Karan from Digital Ocean(who I finally met in person) talked about Building strategy around Developer Communities. It’s like this was made for me! I used to obsess about how my community engaged and what different platforms they used. I found out, every community is unique and rather the focus should be on the actual reason your community exists β€” your common struggle and how to go about dealing with that while growing your community.

The fireside chat with Felipe Aragao rekindled my love for analytics, Filipe is the VP of Analytics at AB inBev, a company I surprisingly hadn't heard of previously. He shared how analytics has changed so much of what goes on at AB inBev leading to visible growth and how they are helping other companies make similar changes.

Props to Atul Khekade co-founder of XinFin, he talked about The Blockchain Ecosystem in India and made a lot of valid points. my favorite being him mentioning that blockchain as a technology was ahead of its time.

Subhendu Panigrah gave some insight into the UX of Developer Advocacy. He shed more light on the goals of Developer Advocacy and how to go about it. I found out that Developer Advocacy and Evangelism are two different things! Mind-blowing!

A week before the event, I tweeted out if anyone knows how to turn a pet project to an open source one. Seemingly, Aravind Putrevu had that answer when he shared the story of Elastic as an Open Source project build by its community successfully.

Fireside Chat

Image from Hackference India TwitterImage from Hackference India Twitter

This panel discussion was great, so much insightful advice was given as they talked about problems with the Indian Tech Ecosystem. They really emphasized the damage β€œherd mentality” has on the people, where people go about doing things everyone is doing because at that moment its the cool thing to do rather than identify actual problems in society and tackle those by learning new skills. It made me smile when they basically told engineers to be less like engineers and more creative in their approach to problems. Great panel!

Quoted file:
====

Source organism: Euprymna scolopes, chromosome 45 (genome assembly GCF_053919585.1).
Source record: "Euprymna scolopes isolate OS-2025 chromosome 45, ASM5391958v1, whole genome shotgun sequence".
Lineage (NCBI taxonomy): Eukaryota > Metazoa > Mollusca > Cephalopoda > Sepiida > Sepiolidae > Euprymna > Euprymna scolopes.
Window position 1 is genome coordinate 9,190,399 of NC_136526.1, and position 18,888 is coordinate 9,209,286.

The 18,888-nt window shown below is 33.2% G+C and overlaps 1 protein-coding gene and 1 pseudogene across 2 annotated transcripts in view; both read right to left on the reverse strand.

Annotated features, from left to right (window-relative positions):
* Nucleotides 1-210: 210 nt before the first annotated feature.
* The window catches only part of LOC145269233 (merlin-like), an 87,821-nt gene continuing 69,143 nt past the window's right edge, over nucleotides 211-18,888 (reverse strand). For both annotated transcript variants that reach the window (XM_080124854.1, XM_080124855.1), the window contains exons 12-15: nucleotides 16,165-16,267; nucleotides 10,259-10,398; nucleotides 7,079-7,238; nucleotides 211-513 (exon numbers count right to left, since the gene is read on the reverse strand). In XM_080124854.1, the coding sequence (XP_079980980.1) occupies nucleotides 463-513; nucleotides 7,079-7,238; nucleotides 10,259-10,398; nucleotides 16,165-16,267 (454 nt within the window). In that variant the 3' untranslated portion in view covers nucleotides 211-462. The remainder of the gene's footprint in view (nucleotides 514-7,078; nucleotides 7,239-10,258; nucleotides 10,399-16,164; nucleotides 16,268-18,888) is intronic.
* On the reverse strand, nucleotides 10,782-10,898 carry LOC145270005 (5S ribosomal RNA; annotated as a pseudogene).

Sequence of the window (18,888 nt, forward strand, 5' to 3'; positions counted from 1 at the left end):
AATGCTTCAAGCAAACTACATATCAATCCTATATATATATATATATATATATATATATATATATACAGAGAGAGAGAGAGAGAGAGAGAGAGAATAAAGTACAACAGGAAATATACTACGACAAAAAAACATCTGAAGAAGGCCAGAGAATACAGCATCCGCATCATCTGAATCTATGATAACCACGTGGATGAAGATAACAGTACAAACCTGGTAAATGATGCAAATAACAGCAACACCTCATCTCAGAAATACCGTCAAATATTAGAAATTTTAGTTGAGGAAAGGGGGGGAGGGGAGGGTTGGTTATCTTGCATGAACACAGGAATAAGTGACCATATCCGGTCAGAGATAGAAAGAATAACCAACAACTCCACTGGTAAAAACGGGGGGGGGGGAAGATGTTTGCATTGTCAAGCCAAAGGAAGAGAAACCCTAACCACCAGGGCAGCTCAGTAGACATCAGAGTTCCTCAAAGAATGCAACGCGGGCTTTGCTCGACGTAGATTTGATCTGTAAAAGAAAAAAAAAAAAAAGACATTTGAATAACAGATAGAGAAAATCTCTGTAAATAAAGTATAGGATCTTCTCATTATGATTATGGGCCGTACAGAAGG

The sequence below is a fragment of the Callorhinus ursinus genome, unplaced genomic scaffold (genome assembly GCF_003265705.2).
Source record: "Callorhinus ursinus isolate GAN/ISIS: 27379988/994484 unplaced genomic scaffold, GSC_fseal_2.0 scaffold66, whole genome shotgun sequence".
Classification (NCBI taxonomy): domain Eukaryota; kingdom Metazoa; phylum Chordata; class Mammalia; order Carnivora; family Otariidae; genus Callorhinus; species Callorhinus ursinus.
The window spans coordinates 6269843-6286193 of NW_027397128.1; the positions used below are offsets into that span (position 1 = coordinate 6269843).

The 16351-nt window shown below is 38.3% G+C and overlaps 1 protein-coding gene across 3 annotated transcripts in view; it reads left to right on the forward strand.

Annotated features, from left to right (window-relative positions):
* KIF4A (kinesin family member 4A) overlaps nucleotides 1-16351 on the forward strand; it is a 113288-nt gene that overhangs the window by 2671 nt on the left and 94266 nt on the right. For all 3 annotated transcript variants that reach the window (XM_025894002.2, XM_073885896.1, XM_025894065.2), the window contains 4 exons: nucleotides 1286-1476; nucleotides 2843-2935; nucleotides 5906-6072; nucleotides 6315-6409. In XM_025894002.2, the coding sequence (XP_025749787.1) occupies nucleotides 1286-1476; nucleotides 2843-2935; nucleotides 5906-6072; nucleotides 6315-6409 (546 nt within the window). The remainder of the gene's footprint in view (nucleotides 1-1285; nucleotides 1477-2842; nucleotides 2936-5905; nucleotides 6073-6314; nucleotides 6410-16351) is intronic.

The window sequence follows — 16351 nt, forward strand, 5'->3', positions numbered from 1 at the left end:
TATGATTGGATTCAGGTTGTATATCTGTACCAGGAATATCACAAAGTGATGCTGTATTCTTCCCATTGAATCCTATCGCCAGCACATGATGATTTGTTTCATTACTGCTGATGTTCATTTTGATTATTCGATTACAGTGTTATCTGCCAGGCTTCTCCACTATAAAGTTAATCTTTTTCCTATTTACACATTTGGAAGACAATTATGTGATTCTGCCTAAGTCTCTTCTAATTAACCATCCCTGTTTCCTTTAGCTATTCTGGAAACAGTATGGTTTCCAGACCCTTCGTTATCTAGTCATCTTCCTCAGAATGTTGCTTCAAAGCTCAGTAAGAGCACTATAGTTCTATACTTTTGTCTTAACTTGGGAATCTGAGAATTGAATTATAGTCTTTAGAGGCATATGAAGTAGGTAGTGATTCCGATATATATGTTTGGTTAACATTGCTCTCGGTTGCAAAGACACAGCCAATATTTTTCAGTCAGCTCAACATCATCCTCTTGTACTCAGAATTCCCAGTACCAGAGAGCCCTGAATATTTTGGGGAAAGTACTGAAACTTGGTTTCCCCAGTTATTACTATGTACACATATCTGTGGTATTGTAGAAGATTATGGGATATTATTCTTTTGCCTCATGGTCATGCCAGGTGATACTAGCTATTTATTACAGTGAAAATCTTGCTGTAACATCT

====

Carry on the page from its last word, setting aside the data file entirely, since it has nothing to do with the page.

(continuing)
I learned so much about communities, engaging developers and the value folks in DevRel add in a company. Most importantly, I feel like I’m coming to terms with taking up something in Developer Relations full time when I graduate in May.

At the time, having just seen the impact the folks in Developer Relations have a Developer Ecosystems, I was curious to see why more companies aren't training and giving more people experience to work in Developer Relations. Now, I’m glad to see more positions opening up for those less experienced but willing to learn and give it everything they have.

I also discovered some amazing companies like GMetri which is doing amazing things in the AR/VR space, I genuinely wowed! Ended p meeting some amazing people too, when done right, conferences can be fun.

My time in Bangalore also taught me that remote work can be very deceiving when it comes to gauging the impact of your work, I found out I work for such a trailblazer of a company. Needless to say, it’s a crowd favorite.


I was live tweeting most of what was going on so you can follow this thread on Twitter! Hopefully, it’ll help you as much as I did meπŸ’–

πŸ‘€See you next year? πŸ™